-  Forensic audits are sought by CEOs, chief financial officers or board members who suspect embezzlement within the company.

Types of Forensic Audits

As defined above, an obvious example of forensic auditing is the investigation of a fraud or presumptive fraud with a view to gathering evidence that could be presented in a court of law. However, there is an increasing use of auditing skills to prevent fraud by identifying and rectifying situations which could lead to frauds being perpetrated (i.e. risks). It might be useful, therefore, to discuss forensic auditing as being either 'Reactive' or 'Proactive'.

a.      Proactive forensic auditing:

Proactive forensic auditing can be used either by management or by auditors to carry out general reviews of activities to highlight risks arising either out of fraud or from any other source with the purpose of initiating focused reviews of particular areas, targeting specific threats to the organization.

b.     Reactive forensic auditing:

The objective in case of reactive forensic audit is to investigate cases of suspected fraud so as to prove or disprove the suspicions, and if the suspicions are proven, to identify the persons involved, support the findings by evidence and to present the evidence in an acceptable format in any subsequent disciplinary or criminal proceedings.

Who performs the audit?

Forensic audits are performed by special class of financial experts know as forensic accountants. This class includes certified fraud examiners (who have passed the CFE test) or Chartered Accountant.

Chartered Accountants specializing in forensics understand finance as well as criminal law. This allows them to translate audit results into language useful to prosecutors trying to build a case.
Forensic accounting draws its name from association with a court of law. It is performed to accomplish an objective that involves a judicial process. Examples of forensic accounting objectives includes: fact-finding to see whether embezzlement has taken place, in what amount, and whether criminal proceedings are to be initiated; and the collection of evidence in a criminal proceeding. Forensic accounting is focused upon both the evidence of financial transactions and reporting as contained within an accounting system, and the legal framework which allows such evidence to be suitable to the purpose of establishing accountability.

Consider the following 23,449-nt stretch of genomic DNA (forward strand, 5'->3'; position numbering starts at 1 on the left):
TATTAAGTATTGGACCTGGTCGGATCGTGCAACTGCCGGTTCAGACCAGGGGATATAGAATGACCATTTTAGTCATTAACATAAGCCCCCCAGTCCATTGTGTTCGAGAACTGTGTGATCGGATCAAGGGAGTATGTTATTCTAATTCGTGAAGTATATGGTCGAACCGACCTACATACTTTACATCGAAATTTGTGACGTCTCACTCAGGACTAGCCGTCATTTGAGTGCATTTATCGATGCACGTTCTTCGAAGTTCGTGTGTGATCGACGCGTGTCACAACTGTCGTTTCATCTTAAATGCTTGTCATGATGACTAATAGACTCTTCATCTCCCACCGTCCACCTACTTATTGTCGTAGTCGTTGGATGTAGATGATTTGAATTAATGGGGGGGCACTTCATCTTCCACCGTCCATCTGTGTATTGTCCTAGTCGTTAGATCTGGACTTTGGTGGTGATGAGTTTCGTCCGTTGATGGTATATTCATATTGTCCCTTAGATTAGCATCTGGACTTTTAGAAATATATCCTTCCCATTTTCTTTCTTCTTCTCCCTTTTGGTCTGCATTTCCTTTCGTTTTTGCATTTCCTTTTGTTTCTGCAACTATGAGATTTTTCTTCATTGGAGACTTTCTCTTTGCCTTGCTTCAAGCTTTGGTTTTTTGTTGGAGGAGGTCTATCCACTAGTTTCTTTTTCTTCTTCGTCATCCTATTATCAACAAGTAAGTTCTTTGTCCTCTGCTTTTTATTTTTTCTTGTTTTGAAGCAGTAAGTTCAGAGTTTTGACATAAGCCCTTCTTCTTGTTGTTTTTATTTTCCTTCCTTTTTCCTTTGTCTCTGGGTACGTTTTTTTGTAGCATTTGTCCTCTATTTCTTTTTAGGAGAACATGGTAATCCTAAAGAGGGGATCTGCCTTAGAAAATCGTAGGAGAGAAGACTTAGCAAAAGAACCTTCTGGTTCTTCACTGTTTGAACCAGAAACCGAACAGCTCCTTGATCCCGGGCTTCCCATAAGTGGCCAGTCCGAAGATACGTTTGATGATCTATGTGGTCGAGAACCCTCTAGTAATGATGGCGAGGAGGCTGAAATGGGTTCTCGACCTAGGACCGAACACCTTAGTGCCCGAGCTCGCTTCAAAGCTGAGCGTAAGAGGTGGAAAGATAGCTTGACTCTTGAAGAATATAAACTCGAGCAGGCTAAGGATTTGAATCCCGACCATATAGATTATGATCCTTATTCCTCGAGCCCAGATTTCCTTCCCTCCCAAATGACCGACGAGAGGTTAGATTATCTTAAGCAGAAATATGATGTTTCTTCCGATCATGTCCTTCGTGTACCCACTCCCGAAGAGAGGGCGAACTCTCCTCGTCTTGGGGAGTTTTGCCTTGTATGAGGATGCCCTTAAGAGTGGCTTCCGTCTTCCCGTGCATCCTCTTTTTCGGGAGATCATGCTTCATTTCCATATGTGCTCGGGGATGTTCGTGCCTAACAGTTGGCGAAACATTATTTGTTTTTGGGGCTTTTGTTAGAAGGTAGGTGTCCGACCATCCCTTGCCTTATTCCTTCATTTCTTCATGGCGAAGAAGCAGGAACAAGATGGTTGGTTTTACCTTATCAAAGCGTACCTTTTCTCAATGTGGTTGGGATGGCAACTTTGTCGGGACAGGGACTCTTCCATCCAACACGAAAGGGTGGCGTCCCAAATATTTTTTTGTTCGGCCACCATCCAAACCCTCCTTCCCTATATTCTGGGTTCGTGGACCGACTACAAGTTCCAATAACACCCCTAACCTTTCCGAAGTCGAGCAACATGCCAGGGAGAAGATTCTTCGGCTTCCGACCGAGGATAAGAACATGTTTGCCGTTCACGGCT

Forensic accountant's job is to detect and interpret the evidences of both normal (non-fraudulent) and abnormal (fraudulent) transaction in the books and records of an accounting system and the subsequent effect upon the accounts, inventories, and the presentations thereof. It is imperative; therefore, that forensic accountants first understand what normal accounting procedures and processes are.

Issues for consideration:

Our audits are carried out an reported within a framework which assumes that the top echelons of management both at the political and civil service levels are responsive to the need for good governance and accountability, and therefore would act upon the audit findings which indicate that there was cause of concern in the adequacy and implementation of internal controls and inevitably of mala fide action on the part of officials.

Conclusion:

In conclusion, forensic accounting is sufficiently thorough and complete so that an accountant, in his considered independent professional judgment, or can deliver a findings as to accounts, inventories, or the presentation thereof that is of such quality that it would be sustainable in some adversarial legal proceeding, or within some judicial or administrative review. 


Reference: This article written by CA. Nanda Kishore Sharma (CA. Sharma is Fellow Member of ICAN)